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Physiotherapy. 2014 Sep;100(3):235-41. doi: 10.1016/j.physio.2013.09.004. Epub 2013 Oct 4.

Do musculoskeletal physiotherapists believe the NICE guidelines for the management of non-specific LBP are practical and relevant to their practice? A cross sectional survey.

Author information

1
Department of Orthopaedics, Watford General Hospital, Vicarage Road, Watford WD18 0HB, UK.
2
Faculty of Health and Wellbeing, Sheffield Hallam University, Sheffield S10 2BP, UK. Electronic address: s.may@shu.ac.uk.

Abstract

BACKGROUND:

Evidence-based practice has become fundamentally important in the field of musculoskeletal physiotherapy, which include clinical practice guidelines, such as those developed by National Institute for Health and Clinical Excellence (NICE) for low back pain.

OBJECTIVES:

To gauge whether musculoskeletal physiotherapist working in the UK are compliant with the NICE guidelines for back pain, and if they believe them to be practical and relevant to their current practice.

DESIGN:

Descriptive cross-sectional voluntary electronic survey.

METHODS:

A survey of musculoskeletal physiotherapists currently working in the UK was conducted through an anonymous online data collection website over a two month data collection period. Data was collected about demographic details of participants, and their views about the NICE guidelines through a specially designed questionnaire, and are presented descriptively.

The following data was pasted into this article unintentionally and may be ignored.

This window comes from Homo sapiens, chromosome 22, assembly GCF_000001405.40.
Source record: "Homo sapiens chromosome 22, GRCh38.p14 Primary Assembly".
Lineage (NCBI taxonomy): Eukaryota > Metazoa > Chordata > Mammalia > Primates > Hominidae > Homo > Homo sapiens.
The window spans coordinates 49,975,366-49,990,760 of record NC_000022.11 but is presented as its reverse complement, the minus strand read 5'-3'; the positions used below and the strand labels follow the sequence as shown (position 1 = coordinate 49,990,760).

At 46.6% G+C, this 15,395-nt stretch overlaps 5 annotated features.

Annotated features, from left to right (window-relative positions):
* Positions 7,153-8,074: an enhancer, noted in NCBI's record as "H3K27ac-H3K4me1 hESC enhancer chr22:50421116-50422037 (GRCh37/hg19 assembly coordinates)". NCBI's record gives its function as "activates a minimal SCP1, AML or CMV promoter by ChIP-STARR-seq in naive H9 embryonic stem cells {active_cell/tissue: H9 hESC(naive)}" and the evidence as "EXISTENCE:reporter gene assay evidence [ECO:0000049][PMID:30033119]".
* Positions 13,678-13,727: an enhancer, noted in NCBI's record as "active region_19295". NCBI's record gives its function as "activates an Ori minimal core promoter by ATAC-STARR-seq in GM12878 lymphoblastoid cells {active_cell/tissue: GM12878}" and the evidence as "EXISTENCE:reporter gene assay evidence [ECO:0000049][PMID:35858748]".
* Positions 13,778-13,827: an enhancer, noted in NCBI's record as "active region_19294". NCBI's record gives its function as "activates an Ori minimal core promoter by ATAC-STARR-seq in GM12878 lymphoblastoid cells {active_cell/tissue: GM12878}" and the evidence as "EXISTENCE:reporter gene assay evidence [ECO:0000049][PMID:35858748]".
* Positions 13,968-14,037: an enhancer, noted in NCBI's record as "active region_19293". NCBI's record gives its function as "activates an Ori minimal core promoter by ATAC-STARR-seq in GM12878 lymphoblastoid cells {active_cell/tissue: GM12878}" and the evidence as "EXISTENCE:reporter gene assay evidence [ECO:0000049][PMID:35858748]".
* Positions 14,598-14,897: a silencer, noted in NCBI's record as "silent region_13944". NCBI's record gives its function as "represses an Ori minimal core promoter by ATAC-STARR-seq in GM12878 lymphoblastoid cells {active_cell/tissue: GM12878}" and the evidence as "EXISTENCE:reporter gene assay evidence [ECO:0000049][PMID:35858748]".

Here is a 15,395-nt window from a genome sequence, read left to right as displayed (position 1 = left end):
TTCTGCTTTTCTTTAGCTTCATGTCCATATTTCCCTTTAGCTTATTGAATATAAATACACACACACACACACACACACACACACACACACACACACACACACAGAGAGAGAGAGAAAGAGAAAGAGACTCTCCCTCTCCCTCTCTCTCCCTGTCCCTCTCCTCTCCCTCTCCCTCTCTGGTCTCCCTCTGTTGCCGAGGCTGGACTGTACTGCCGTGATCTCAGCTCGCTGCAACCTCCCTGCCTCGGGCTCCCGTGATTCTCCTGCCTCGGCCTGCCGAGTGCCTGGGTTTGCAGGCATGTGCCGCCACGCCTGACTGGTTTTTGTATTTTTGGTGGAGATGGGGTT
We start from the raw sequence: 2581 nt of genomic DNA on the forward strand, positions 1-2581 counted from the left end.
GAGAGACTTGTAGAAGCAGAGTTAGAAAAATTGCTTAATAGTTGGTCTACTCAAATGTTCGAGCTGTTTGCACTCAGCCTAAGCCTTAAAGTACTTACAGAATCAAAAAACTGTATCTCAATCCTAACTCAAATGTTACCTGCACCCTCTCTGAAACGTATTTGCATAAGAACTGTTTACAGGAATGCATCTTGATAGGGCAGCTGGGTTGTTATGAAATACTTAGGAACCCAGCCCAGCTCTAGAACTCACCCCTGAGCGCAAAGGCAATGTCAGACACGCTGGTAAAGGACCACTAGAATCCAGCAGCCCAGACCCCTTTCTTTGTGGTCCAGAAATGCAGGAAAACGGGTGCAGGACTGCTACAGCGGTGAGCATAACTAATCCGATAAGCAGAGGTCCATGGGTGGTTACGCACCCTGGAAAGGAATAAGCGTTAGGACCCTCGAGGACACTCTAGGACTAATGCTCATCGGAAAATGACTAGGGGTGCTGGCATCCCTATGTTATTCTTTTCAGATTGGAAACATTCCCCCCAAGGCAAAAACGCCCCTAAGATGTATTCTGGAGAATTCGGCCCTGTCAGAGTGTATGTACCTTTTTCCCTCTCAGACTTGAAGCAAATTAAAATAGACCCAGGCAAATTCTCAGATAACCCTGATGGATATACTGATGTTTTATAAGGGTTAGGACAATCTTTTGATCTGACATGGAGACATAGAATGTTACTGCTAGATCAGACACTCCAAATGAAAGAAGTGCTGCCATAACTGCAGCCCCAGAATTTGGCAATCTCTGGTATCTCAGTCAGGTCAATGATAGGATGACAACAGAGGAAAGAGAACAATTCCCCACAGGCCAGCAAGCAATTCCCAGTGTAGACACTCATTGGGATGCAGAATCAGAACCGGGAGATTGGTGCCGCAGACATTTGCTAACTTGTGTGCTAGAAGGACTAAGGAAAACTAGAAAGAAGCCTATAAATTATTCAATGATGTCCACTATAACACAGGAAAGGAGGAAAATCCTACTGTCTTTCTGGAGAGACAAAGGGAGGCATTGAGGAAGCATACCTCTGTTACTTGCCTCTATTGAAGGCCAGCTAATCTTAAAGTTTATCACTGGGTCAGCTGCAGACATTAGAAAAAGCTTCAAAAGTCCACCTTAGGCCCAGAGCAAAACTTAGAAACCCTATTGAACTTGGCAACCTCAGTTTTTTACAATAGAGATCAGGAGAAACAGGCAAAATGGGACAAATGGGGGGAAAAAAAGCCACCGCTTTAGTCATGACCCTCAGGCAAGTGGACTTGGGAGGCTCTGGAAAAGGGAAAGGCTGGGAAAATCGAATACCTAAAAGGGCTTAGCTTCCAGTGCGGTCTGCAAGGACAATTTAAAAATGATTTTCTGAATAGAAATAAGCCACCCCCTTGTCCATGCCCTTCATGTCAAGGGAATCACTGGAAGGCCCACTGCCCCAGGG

RESULTS:

Two hundred and twenty-three therapists participated. Following a thematic content analysis seven key themes were identified about the guidelines: they facilitated evidence-based practice; they were unrealistic and idealistic; they did not facilitate a multimodal approach; they promoted largely a passive approach; they challenged therapist autonomy; they were outdated; they lacked relevance and specificity.

CONCLUSION:

Musculoskeletal physiotherapists strongly believe in the principles of EBP, and thought the NICE back pain guidelines were relevant to their practice. However the recommendations made within the guidelines were not realistic in day to day practice and they impacted negatively on the practice in a number of ways.

KEYWORDS:

Clinical practice guidelines; Evidence based practice; Low back pain; National Institute for Health and Clinical Excellence (NICE); Non-specific low back pain

PMID:
24332803
DOI:
10.1016/j.physio.2013.09.004
[Indexed for MEDLINE]

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